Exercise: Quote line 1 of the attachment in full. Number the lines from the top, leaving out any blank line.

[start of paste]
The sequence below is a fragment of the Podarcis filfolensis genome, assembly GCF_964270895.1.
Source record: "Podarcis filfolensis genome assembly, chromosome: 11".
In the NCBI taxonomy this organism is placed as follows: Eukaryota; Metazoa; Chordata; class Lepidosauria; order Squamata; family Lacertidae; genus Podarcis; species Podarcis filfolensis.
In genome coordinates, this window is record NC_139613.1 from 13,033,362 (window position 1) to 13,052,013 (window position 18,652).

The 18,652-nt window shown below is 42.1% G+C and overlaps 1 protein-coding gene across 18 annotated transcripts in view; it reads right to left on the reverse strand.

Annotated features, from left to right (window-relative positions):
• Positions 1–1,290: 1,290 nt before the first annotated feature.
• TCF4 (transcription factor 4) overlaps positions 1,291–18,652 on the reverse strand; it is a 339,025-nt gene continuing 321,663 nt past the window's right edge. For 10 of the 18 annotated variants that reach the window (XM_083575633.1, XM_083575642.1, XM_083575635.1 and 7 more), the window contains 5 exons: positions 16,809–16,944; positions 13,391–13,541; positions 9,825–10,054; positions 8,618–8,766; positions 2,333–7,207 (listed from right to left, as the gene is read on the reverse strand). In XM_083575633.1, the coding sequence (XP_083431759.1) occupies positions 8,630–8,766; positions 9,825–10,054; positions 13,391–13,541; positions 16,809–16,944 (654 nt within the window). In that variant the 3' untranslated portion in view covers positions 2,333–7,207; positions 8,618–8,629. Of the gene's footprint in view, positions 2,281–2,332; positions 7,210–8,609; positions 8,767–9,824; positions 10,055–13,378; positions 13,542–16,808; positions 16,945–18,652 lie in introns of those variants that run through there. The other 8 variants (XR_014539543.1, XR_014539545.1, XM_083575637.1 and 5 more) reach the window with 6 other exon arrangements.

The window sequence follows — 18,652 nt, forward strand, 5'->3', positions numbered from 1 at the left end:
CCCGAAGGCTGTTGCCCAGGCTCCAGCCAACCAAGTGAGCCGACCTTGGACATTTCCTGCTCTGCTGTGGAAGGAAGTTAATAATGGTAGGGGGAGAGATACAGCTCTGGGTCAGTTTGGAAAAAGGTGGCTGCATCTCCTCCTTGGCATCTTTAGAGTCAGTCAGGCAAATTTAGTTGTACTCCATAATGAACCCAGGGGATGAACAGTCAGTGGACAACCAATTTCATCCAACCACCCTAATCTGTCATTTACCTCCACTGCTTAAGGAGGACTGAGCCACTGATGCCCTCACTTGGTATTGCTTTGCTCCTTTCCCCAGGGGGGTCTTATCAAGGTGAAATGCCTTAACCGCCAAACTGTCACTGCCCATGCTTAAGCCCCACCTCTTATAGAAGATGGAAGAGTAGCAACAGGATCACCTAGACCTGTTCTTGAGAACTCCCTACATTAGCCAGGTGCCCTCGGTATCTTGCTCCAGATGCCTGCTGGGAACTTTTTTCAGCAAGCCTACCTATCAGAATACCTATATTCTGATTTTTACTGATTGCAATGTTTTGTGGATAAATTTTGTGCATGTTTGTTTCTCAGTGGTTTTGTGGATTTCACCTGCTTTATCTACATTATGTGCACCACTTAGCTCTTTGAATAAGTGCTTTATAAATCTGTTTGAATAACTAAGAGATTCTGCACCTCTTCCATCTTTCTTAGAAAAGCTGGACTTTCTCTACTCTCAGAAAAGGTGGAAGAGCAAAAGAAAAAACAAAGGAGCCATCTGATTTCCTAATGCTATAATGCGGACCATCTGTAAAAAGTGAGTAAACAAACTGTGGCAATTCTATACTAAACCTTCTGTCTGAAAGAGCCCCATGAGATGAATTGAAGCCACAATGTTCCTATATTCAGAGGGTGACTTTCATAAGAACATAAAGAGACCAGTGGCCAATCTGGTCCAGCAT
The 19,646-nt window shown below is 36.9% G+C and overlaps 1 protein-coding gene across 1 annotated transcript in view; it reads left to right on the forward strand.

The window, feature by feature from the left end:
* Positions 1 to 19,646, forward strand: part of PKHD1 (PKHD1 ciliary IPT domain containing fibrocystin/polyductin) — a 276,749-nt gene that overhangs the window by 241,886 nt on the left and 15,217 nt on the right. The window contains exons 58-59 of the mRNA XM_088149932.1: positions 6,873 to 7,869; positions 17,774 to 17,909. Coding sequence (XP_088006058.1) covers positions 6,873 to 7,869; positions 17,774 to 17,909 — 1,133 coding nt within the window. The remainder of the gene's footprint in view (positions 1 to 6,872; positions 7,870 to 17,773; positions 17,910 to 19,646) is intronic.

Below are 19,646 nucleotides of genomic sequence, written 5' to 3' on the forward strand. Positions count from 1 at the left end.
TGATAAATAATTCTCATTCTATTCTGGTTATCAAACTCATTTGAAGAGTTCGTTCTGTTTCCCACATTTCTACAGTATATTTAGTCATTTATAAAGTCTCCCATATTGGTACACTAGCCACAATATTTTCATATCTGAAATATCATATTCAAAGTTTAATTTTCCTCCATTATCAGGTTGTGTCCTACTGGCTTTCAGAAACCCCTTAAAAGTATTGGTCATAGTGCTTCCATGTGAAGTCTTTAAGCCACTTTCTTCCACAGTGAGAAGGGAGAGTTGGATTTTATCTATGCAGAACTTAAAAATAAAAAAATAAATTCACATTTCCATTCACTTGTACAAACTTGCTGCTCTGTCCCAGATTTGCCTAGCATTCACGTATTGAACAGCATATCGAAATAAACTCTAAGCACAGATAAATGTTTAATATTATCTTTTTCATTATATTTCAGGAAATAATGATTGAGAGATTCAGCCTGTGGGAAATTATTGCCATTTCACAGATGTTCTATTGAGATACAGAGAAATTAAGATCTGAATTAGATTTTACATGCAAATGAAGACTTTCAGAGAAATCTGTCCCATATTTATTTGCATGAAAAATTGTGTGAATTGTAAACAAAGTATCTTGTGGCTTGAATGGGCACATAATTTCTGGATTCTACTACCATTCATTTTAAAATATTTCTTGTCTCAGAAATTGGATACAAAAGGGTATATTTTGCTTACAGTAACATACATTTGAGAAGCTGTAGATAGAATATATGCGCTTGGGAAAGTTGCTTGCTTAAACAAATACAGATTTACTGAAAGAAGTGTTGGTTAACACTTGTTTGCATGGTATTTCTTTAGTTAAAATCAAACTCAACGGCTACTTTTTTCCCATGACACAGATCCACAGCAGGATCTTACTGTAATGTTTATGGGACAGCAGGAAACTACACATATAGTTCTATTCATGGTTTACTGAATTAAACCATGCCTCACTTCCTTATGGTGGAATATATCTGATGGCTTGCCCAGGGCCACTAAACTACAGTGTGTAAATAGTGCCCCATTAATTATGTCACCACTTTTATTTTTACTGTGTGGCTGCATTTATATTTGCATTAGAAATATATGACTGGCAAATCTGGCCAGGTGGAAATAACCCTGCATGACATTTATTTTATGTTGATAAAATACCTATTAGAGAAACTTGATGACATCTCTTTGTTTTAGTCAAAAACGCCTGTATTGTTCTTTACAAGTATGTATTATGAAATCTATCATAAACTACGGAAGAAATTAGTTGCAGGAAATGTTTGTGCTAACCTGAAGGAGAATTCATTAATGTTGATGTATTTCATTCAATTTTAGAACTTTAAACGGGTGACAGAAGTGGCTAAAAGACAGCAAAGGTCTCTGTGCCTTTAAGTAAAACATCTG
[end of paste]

The sequence below is a fragment of the Podarcis filfolensis genome, assembly GCF_964270895.1.